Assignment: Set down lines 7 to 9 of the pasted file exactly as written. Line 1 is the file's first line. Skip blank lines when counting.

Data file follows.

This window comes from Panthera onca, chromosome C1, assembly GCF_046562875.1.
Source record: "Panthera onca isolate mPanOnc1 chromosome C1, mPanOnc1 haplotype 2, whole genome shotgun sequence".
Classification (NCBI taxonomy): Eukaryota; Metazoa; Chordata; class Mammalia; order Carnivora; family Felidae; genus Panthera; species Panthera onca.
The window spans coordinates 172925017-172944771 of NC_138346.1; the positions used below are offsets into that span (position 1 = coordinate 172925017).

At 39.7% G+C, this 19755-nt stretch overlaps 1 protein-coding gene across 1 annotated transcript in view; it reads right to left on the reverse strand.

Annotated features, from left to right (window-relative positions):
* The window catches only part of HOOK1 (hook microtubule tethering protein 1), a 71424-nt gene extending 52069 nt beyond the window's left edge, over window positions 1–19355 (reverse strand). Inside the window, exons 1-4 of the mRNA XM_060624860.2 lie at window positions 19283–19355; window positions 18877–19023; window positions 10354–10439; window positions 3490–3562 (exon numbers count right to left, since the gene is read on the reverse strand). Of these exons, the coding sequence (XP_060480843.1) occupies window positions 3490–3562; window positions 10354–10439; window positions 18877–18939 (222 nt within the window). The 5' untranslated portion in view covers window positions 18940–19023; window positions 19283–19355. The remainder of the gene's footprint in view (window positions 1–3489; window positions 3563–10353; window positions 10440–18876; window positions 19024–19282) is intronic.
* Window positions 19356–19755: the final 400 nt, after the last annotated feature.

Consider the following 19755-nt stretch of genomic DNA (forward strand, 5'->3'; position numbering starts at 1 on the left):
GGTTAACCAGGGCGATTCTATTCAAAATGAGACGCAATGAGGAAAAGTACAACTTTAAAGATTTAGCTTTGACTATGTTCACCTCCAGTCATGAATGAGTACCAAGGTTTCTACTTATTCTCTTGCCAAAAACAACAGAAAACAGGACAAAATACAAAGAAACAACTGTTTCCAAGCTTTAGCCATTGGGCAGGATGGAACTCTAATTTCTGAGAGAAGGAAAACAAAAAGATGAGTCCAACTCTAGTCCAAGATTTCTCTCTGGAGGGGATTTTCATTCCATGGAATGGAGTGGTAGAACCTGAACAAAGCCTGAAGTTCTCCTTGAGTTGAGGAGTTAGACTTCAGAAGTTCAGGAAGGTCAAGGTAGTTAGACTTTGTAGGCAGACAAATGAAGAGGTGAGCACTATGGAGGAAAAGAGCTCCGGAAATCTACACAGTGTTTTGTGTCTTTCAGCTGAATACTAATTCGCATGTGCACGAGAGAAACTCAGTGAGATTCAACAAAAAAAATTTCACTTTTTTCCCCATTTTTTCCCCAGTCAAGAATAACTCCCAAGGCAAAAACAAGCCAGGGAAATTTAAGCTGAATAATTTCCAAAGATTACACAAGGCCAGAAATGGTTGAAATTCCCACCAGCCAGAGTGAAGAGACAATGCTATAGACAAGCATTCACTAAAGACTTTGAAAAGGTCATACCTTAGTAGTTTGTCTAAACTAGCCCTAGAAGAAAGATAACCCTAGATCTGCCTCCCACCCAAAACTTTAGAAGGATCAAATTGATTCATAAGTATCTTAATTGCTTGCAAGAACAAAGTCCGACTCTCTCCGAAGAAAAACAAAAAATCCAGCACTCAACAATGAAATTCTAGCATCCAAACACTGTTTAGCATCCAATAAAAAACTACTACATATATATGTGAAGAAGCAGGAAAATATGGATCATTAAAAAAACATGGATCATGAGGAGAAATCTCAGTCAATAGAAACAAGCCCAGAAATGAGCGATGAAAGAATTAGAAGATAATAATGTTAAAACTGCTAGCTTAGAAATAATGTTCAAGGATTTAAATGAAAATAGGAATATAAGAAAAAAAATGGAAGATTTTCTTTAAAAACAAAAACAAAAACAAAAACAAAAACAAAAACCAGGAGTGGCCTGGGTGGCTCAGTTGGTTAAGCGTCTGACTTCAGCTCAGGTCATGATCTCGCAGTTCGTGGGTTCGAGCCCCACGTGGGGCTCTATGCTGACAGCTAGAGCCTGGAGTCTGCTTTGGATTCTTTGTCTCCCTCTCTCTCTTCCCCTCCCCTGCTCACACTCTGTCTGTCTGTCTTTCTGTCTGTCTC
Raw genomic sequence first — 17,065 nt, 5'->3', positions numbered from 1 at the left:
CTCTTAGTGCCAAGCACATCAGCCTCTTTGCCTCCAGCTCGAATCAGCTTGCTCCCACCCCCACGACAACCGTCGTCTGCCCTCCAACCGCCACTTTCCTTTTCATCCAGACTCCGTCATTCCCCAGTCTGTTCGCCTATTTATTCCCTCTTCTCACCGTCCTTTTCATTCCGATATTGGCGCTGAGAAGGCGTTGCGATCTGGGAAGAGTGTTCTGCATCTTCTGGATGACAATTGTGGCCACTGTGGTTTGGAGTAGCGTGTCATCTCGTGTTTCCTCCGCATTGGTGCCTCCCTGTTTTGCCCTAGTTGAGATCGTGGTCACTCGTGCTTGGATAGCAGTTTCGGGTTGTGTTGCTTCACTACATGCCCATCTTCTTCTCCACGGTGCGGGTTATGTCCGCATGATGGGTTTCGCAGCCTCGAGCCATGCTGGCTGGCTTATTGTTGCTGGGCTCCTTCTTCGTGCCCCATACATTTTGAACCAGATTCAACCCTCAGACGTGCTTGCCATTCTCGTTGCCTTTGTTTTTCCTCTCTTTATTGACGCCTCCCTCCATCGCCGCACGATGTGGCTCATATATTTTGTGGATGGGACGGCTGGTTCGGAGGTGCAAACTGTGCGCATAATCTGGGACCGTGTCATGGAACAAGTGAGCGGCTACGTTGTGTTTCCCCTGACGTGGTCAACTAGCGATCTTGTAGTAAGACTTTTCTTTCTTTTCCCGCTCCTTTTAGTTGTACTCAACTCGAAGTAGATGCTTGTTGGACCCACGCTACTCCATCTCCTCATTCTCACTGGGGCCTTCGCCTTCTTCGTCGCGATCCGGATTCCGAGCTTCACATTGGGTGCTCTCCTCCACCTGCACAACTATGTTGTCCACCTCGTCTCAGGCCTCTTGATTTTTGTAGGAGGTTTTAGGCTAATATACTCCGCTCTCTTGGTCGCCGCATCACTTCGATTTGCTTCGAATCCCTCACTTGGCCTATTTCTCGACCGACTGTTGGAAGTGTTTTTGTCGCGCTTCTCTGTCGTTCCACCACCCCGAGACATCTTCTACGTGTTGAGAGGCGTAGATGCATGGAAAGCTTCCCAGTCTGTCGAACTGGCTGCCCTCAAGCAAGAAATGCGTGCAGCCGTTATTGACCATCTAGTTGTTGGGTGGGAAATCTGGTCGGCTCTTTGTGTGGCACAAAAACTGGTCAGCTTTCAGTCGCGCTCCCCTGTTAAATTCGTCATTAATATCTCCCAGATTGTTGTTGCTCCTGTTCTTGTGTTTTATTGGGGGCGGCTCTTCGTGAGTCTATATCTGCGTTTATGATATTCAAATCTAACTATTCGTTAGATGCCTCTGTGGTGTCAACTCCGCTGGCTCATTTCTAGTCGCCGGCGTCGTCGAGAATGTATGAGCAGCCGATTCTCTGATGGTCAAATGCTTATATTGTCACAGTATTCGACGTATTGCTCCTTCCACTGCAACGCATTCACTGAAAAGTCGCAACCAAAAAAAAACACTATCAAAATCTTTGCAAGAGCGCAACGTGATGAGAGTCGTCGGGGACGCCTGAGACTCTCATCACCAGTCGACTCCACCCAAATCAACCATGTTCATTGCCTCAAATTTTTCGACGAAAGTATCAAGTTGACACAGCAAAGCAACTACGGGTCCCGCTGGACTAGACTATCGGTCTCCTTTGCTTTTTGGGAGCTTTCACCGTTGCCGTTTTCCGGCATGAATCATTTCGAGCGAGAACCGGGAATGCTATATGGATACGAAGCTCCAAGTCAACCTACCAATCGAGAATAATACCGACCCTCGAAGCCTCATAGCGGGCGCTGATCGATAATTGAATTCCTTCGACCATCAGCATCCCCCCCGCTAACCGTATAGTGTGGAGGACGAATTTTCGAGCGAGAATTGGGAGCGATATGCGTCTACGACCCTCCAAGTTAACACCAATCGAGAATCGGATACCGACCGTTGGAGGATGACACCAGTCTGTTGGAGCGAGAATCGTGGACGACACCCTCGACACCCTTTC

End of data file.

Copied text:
* The window catches only part of HOOK1 (hook microtubule tethering protein 1), a 71424-nt gene extending 52069 nt beyond the window's left edge, over window positions 1–19355 (reverse strand). Inside the window, exons 1-4 of the mRNA XM_060624860.2 lie at window positions 19283–19355; window positions 18877–19023; window positions 10354–10439; window positions 3490–3562 (exon numbers count right to left, since the gene is read on the reverse strand). Of these exons, the coding sequence (XP_060480843.1) occupies window positions 3490–3562; window positions 10354–10439; window positions 18877–18939 (222 nt within the window). The 5' untranslated portion in view covers window positions 18940–19023; window positions 19283–19355. The remainder of the gene's footprint in view (window positions 1–3489; window positions 3563–10353; window positions 10440–18876; window positions 19024–19282) is intronic.
* Window positions 19356–19755: the final 400 nt, after the last annotated feature.

Consider the following 19755-nt stretch of genomic DNA (forward strand, 5'->3'; position numbering starts at 1 on the left):